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1 0 OCTOBE R 2011

Scientific Background on the Sveriges Riksbank Prize in Economic Sciences in Memory of Alfred Nobel 2011

E M P I R I C A L M AC RO E C O N O M I C S
compiled by the Economic Sciences Prize Committee of the Royal Swedish Academy of Sciences

THE ROYAL SWEDISH ACADEMY OF SCIENCES has as its aim to promote the sciences and strengthen their influence in society. BOX 50005(LILLA FRESCATIVÄGEN 4 A), SE-104 05 STOCKHOLM, SWEDEN TEL +46 8 673 95 00, FAX +46 8 15 56 70, INFO@KVA.SE  HTTP : //KVA.SE

Empirical Macroeconomics
Thomas J. Sargent and Christopher A. Sims
One of the main tasks for macroeconomists is to explain how macroeconomic aggregates – such as GDP, investment, unemployment, and in‡ ation –behave over time. How are these variables a¤ected byeconomic policy and by changes in the economic environment? A primary aspect in this analysis is the role of the central bank and its ability to in‡ uence the economy. How e¤ective can monetary policy be in stabilizing unwanted ‡ uctuations in macroeconomic aggregates? How e¤ective has it been historically? Similar questions can be raised about …scal policy. Thomas J. Sargent and Christopher A. Sims havedeveloped empirical methods that can answer these kinds of questions. This year’ prize recognizes these methods and their successful s application to the interplay between monetary and …scal policy and economic activity. In any empirical economic analysis based on observational data, it is di¢ cult to disentangle cause and e¤ect. This becomes especially cumbersome in macroeconomic policy analysisdue to an important stumbling block: the key role of expectations. Economic decision-makers form expectations about policy, thereby linking economic activity to future policy. Was an observed change in policy an independent event? Were the subsequent changes in economic activity a causal reaction to this policy change? Or did causality run in the opposite direction, such that expectations ofchanges in economic activity triggered the observed change in policy? Alternative interpretations of the interplay between expectations and economic activity might lead to very di¤erent policy conclusions. The methods developed by Sargent and Sims tackle these di¢ culties in di¤erent, and complementary, ways. They have become standard tools in the research community and are commonly used to informpolicymaking. Background Prior to the 1970s, expectations played, at best, a rudimentary role in the analysis of macroeconomic outcomes. Following the seminal work by Milton Friedman, Robert Lucas, Edmund Phelps, and others, it became necessary to systematically incorporate expectations not only into macroeconomic theory, but also –and more importantly –into its empirical implementation. This was amajor obstacle, however. At the time, formal methods were simply not available to identify and analyze exogenous shocks, 1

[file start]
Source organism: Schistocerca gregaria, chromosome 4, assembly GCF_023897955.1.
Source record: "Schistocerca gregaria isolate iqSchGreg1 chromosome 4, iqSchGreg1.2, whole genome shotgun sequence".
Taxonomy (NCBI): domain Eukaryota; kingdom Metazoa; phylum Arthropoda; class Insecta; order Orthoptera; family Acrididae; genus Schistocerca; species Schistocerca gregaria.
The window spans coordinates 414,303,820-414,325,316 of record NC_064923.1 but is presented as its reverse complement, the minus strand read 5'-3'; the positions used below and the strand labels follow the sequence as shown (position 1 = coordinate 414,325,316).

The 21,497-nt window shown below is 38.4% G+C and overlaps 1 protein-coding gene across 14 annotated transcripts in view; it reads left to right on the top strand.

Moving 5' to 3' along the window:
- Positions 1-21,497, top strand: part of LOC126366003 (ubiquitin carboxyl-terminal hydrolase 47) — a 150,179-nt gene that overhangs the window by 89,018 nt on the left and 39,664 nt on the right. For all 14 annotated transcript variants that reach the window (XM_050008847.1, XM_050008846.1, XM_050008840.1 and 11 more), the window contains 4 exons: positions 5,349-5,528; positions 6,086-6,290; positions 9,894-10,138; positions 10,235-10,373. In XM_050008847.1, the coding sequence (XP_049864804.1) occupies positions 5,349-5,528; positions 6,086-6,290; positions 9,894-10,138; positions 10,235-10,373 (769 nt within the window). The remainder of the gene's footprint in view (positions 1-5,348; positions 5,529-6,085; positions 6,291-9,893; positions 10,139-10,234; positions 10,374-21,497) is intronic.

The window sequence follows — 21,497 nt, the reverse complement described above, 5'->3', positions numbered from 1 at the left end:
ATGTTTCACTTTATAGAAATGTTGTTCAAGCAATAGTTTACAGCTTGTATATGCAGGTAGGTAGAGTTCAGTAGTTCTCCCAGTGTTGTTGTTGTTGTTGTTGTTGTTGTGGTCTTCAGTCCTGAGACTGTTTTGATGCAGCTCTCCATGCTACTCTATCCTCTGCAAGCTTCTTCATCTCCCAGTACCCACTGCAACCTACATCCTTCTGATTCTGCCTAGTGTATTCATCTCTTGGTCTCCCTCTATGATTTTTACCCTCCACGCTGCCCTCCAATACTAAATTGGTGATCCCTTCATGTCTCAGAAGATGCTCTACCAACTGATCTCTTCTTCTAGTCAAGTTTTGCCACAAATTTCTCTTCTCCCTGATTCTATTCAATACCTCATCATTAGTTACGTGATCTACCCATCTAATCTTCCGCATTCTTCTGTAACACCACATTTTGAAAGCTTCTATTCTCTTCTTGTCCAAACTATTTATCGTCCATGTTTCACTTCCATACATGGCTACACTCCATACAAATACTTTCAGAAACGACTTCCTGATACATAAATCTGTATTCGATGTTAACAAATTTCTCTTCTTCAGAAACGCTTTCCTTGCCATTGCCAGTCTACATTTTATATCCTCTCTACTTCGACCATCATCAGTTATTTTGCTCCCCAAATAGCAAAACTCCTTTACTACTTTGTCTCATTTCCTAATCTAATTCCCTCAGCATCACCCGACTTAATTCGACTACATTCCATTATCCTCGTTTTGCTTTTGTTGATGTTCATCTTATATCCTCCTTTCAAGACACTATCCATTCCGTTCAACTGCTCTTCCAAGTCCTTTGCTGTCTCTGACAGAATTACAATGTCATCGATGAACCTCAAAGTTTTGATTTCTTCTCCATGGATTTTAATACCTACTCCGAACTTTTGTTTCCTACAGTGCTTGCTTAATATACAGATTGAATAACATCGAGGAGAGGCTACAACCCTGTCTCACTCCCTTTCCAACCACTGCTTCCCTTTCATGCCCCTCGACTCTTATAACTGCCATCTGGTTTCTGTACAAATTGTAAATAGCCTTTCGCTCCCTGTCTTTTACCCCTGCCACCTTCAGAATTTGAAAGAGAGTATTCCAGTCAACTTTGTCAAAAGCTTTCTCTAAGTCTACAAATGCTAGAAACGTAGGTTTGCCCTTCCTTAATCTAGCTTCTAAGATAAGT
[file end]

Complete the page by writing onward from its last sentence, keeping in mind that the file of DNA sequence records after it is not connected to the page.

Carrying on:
as a means of evaluating macroeconomic theories that feature “active” formation of expectations. Sargent and Sims have both made seminal contributions that allow researchers to specify, empirically implement, and evaluate dynamic models of the macroeconomy with a centralrole for expectations. Their subsequent work, from the initial papers until today, has delivered many extensions, re…nements, and powerful applications. The contributions by Sargent and Sims have generated literatures of methodological research and applied studies within the research community as well as the policymaking community. Prior to the formative research by Sargent and Sims, the predominantempirical method in macroeconomics was to statistically estimate a large linear system, typically built around the Keynesian macroeconomic model. This estimated system was then used to interpret macroeconomic time series, to forecast the economy, and to conduct policy experiments. Such large models were seemingly successful in accounting for historical data. However, during the 1970s most...
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